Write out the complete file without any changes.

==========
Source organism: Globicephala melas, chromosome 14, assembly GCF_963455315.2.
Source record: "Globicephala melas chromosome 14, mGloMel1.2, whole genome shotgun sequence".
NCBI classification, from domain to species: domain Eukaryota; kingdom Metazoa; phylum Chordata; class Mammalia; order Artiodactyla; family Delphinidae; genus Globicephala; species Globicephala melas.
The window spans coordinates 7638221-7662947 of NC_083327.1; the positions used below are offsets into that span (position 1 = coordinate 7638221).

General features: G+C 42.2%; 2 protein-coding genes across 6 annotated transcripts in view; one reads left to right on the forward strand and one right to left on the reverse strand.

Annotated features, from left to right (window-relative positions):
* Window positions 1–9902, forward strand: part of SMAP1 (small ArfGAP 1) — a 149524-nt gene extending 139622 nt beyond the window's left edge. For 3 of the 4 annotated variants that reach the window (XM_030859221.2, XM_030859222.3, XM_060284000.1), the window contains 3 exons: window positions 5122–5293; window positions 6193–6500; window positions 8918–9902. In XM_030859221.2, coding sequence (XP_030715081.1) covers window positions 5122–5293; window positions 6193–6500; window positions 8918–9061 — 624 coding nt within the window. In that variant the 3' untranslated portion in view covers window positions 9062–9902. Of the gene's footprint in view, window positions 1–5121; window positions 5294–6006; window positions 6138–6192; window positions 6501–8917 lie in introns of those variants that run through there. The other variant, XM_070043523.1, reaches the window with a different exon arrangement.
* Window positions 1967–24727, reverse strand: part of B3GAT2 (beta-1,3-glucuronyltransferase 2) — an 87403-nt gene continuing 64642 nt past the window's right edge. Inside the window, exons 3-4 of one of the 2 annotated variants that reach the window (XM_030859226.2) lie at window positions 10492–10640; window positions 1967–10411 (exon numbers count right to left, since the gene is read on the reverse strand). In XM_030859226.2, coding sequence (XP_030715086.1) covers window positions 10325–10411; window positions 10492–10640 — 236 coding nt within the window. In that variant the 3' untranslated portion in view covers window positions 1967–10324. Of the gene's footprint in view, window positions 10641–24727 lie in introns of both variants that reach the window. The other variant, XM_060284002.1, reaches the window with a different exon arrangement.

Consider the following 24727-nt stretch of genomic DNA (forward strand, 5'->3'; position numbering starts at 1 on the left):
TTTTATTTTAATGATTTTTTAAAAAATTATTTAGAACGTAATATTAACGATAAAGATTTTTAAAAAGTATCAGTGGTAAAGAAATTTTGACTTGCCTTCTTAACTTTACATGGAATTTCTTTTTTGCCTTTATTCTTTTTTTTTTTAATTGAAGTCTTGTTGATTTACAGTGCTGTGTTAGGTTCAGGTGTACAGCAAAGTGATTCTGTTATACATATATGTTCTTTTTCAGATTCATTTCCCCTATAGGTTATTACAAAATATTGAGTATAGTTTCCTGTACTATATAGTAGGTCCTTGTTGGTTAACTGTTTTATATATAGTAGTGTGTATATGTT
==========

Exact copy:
Source organism: Globicephala melas, chromosome 14, assembly GCF_963455315.2.
Source record: "Globicephala melas chromosome 14, mGloMel1.2, whole genome shotgun sequence".
NCBI classification, from domain to species: domain Eukaryota; kingdom Metazoa; phylum Chordata; class Mammalia; order Artiodactyla; family Delphinidae; genus Globicephala; species Globicephala melas.
The window spans coordinates 7638221-7662947 of NC_083327.1; the positions used below are offsets into that span (position 1 = coordinate 7638221).

General features: G+C 42.2%; 2 protein-coding genes across 6 annotated transcripts in view; one reads left to right on the forward strand and one right to left on the reverse strand.

Annotated features, from left to right (window-relative positions):
* Window positions 1–9902, forward strand: part of SMAP1 (small ArfGAP 1) — a 149524-nt gene extending 139622 nt beyond the window's left edge. For 3 of the 4 annotated variants that reach the window (XM_030859221.2, XM_030859222.3, XM_060284000.1), the window contains 3 exons: window positions 5122–5293; window positions 6193–6500; window positions 8918–9902. In XM_030859221.2, coding sequence (XP_030715081.1) covers window positions 5122–5293; window positions 6193–6500; window positions 8918–9061 — 624 coding nt within the window. In that variant the 3' untranslated portion in view covers window positions 9062–9902. Of the gene's footprint in view, window positions 1–5121; window positions 5294–6006; window positions 6138–6192; window positions 6501–8917 lie in introns of those variants that run through there. The other variant, XM_070043523.1, reaches the window with a different exon arrangement.
* Window positions 1967–24727, reverse strand: part of B3GAT2 (beta-1,3-glucuronyltransferase 2) — an 87403-nt gene continuing 64642 nt past the window's right edge. Inside the window, exons 3-4 of one of the 2 annotated variants that reach the window (XM_030859226.2) lie at window positions 10492–10640; window positions 1967–10411 (exon numbers count right to left, since the gene is read on the reverse strand). In XM_030859226.2, coding sequence (XP_030715086.1) covers window positions 10325–10411; window positions 10492–10640 — 236 coding nt within the window. In that variant the 3' untranslated portion in view covers window positions 1967–10324. Of the gene's footprint in view, window positions 10641–24727 lie in introns of both variants that reach the window. The other variant, XM_060284002.1, reaches the window with a different exon arrangement.

Consider the following 24727-nt stretch of genomic DNA (forward strand, 5'->3'; position numbering starts at 1 on the left):
TTTTATTTTAATGATTTTTTAAAAAATTATTTAGAACGTAATATTAACGATAAAGATTTTTAAAAAGTATCAGTGGTAAAGAAATTTTGACTTGCCTTCTTAACTTTACATGGAATTTCTTTTTTGCCTTTATTCTTTTTTTTTTTAATTGAAGTCTTGTTGATTTACAGTGCTGTGTTAGGTTCAGGTGTACAGCAAAGTGATTCTGTTATACATATATGTTCTTTTTCAGATTCATTTCCCCTATAGGTTATTACAAAATATTGAGTATAGTTTCCTGTACTATATAGTAGGTCCTTGTTGGTTAACTGTTTTATATATAGTAGTGTGTATATGTT